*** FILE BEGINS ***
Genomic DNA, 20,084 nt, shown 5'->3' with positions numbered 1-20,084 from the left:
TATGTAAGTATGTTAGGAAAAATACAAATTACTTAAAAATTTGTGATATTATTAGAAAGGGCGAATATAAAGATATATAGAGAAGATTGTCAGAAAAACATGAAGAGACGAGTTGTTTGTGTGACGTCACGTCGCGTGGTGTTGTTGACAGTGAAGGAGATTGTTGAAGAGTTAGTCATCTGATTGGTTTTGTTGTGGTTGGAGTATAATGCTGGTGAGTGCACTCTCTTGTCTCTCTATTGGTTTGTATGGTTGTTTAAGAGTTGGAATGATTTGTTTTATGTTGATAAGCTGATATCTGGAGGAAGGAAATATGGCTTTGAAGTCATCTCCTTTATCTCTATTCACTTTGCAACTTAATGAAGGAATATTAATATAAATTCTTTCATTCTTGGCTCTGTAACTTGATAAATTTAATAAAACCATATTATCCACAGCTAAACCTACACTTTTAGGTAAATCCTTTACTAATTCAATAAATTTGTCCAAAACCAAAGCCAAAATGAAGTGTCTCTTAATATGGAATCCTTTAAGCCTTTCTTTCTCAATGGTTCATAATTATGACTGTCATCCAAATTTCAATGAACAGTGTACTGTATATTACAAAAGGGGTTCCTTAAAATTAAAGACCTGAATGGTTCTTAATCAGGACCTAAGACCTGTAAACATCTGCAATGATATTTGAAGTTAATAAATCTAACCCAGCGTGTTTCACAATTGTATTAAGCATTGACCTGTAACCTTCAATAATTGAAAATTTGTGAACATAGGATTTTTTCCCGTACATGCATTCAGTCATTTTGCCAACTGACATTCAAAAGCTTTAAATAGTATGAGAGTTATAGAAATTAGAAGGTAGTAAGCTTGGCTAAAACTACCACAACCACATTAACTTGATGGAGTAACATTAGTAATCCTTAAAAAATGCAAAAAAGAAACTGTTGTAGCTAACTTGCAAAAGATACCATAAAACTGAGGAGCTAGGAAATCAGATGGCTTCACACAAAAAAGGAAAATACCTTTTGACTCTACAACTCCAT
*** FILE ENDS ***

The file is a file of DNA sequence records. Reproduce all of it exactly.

Genomic DNA, 20,084 nt, shown 5'->3' with positions numbered 1-20,084 from the left:
TATGTAAGTATGTTAGGAAAAATACAAATTACTTAAAAATTTGTGATATTATTAGAAAGGGCGAATATAAAGATATATAGAGAAGATTGTCAGAAAAACATGAAGAGACGAGTTGTTTGTGTGACGTCACGTCGCGTGGTGTTGTTGACAGTGAAGGAGATTGTTGAAGAGTTAGTCATCTGATTGGTTTTGTTGTGGTTGGAGTATAATGCTGGTGAGTGCACTCTCTTGTCTCTCTATTGGTTTGTATGGTTGTTTAAGAGTTGGAATGATTTGTTTTATGTTGATAAGCTGATATCTGGAGGAAGGAAATATGGCTTTGAAGTCATCTCCTTTATCTCTATTCACTTTGCAACTTAATGAAGGAATATTAATATAAATTCTTTCATTCTTGGCTCTGTAACTTGATAAATTTAATAAAACCATATTATCCACAGCTAAACCTACACTTTTAGGTAAATCCTTTACTAATTCAATAAATTTGTCCAAAACCAAAGCCAAAATGAAGTGTCTCTTAATATGGAATCCTTTAAGCCTTTCTTTCTCAATGGTTCATAATTATGACTGTCATCCAAATTTCAATGAACAGTGTACTGTATATTACAAAAGGGGTTCCTTAAAATTAAAGACCTGAATGGTTCTTAATCAGGACCTAAGACCTGTAAACATCTGCAATGATATTTGAAGTTAATAAATCTAACCCAGCGTGTTTCACAATTGTATTAAGCATTGACCTGTAACCTTCAATAATTGAAAATTTGTGAACATAGGATTTTTTCCCGTACATGCATTCAGTCATTTTGCCAACTGACATTCAAAAGCTTTAAATAGTATGAGAGTTATAGAAATTAGAAGGTAGTAAGCTTGGCTAAAACTACCACAACCACATTAACTTGATGGAGTAACATTAGTAATCCTTAAAAAATGCAAAAAAGAAACTGTTGTAGCTAACTTGCAAAAGATACCATAAAACTGAGGAGCTAGGAAATCAGATGGCTTCACACAAAAAAGGAAAATACCTTTTGACTCTACAACTCCAT